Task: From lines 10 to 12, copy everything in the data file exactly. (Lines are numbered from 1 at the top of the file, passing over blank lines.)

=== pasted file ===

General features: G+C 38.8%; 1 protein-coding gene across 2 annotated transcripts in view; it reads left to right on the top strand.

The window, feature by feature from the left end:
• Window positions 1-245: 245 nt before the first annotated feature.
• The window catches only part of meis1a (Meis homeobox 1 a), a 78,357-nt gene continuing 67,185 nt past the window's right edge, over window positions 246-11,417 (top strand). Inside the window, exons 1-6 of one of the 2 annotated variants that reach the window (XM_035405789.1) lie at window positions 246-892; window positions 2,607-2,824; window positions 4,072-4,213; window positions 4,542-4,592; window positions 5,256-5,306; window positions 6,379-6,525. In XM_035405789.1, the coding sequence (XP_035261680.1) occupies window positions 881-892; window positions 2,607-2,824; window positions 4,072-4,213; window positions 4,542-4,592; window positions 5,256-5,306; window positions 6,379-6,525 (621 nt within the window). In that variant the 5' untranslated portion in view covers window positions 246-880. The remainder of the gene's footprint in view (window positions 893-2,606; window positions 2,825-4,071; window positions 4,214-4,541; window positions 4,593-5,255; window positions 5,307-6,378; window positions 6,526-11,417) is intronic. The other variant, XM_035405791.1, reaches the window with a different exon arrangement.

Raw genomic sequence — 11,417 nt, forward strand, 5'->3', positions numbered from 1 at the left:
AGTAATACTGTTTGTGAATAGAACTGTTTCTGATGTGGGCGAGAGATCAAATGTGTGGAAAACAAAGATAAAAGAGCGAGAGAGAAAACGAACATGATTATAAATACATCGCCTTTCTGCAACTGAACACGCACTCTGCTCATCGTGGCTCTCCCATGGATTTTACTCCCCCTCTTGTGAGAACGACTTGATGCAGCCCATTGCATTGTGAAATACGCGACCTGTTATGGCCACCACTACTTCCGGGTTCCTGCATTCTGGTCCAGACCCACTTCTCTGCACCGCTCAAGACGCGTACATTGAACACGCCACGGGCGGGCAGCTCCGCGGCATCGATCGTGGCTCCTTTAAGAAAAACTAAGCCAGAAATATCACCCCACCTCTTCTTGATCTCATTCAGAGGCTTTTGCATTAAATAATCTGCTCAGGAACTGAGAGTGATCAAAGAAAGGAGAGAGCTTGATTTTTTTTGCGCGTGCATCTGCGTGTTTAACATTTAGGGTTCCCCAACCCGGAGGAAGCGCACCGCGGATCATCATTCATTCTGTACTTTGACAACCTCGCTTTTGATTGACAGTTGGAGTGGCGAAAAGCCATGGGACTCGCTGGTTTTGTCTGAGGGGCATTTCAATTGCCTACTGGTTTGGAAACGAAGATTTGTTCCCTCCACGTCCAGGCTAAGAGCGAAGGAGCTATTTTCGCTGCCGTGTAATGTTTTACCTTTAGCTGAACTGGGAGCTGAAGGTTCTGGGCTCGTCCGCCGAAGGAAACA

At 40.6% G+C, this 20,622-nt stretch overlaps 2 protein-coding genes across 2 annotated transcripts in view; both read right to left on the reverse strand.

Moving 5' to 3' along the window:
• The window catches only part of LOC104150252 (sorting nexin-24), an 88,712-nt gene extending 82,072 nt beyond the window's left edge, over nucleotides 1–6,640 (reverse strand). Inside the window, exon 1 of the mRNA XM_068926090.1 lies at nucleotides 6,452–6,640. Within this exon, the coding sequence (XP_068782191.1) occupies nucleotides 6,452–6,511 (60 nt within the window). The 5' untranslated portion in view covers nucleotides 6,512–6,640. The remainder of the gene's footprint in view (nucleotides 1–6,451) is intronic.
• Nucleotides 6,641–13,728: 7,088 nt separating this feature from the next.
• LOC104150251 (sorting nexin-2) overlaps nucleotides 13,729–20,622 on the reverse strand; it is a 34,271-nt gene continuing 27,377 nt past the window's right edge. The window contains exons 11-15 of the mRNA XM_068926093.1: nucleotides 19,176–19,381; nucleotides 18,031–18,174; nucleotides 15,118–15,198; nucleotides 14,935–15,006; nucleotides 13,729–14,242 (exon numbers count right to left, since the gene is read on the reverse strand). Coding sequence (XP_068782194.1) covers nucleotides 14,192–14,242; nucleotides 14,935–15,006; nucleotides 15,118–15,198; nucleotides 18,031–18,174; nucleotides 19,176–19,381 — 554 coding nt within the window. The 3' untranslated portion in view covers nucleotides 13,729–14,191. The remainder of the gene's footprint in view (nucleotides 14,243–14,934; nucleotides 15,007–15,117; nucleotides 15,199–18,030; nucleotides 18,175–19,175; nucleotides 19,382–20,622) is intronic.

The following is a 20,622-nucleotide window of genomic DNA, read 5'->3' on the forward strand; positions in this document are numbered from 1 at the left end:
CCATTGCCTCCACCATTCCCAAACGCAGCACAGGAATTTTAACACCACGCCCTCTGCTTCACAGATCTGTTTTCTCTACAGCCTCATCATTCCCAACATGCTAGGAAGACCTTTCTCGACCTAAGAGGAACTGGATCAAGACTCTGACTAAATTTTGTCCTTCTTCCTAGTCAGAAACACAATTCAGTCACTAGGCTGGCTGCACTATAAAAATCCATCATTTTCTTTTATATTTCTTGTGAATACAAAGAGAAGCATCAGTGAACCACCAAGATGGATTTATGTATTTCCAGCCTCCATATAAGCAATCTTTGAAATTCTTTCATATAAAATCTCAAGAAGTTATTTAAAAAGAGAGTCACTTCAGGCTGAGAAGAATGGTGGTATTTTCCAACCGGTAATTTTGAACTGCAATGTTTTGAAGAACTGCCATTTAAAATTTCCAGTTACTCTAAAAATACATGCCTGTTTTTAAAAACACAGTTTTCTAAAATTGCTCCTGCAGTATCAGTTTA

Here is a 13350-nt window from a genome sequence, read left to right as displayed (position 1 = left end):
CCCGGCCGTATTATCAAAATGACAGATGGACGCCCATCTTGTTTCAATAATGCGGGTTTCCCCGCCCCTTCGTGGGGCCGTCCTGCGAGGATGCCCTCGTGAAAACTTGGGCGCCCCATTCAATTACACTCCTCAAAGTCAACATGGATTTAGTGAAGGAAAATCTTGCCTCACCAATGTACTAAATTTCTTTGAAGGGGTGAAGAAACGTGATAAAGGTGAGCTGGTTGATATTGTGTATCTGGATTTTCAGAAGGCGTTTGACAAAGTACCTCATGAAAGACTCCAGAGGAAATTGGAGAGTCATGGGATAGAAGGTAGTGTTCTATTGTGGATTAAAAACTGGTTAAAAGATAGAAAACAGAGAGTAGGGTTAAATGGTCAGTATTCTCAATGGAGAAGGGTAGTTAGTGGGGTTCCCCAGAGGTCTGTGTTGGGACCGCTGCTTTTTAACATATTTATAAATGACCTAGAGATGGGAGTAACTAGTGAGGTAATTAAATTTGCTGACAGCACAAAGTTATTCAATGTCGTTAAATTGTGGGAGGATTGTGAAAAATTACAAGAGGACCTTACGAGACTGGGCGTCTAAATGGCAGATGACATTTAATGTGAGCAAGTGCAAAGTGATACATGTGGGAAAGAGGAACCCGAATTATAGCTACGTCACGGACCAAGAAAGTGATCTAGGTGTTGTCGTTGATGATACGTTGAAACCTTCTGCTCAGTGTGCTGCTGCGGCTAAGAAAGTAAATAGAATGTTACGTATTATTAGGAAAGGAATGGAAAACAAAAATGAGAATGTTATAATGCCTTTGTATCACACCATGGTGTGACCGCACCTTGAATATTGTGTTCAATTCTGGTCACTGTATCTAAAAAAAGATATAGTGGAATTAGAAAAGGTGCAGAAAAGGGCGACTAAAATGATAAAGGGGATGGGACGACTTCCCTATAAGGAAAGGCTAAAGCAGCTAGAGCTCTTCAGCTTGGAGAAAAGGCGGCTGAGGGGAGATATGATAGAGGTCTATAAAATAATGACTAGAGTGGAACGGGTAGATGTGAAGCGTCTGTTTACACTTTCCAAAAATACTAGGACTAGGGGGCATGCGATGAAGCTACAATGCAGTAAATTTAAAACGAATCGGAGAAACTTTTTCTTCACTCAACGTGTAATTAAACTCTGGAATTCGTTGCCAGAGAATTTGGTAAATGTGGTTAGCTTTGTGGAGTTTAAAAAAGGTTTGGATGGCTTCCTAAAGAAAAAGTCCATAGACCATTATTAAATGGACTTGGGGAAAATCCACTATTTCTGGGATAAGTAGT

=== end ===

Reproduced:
• Nucleotides 6,641–13,728: 7,088 nt separating this feature from the next.
• LOC104150251 (sorting nexin-2) overlaps nucleotides 13,729–20,622 on the reverse strand; it is a 34,271-nt gene continuing 27,377 nt past the window's right edge. The window contains exons 11-15 of the mRNA XM_068926093.1: nucleotides 19,176–19,381; nucleotides 18,031–18,174; nucleotides 15,118–15,198; nucleotides 14,935–15,006; nucleotides 13,729–14,242 (exon numbers count right to left, since the gene is read on the reverse strand). Coding sequence (XP_068782194.1) covers nucleotides 14,192–14,242; nucleotides 14,935–15,006; nucleotides 15,118–15,198; nucleotides 18,031–18,174; nucleotides 19,176–19,381 — 554 coding nt within the window. The 3' untranslated portion in view covers nucleotides 13,729–14,191. The remainder of the gene's footprint in view (nucleotides 14,243–14,934; nucleotides 15,007–15,117; nucleotides 15,199–18,030; nucleotides 18,175–19,175; nucleotides 19,382–20,622) is intronic.

The following is a 20,622-nucleotide window of genomic DNA, read 5'->3' on the forward strand; positions in this document are numbered from 1 at the left end: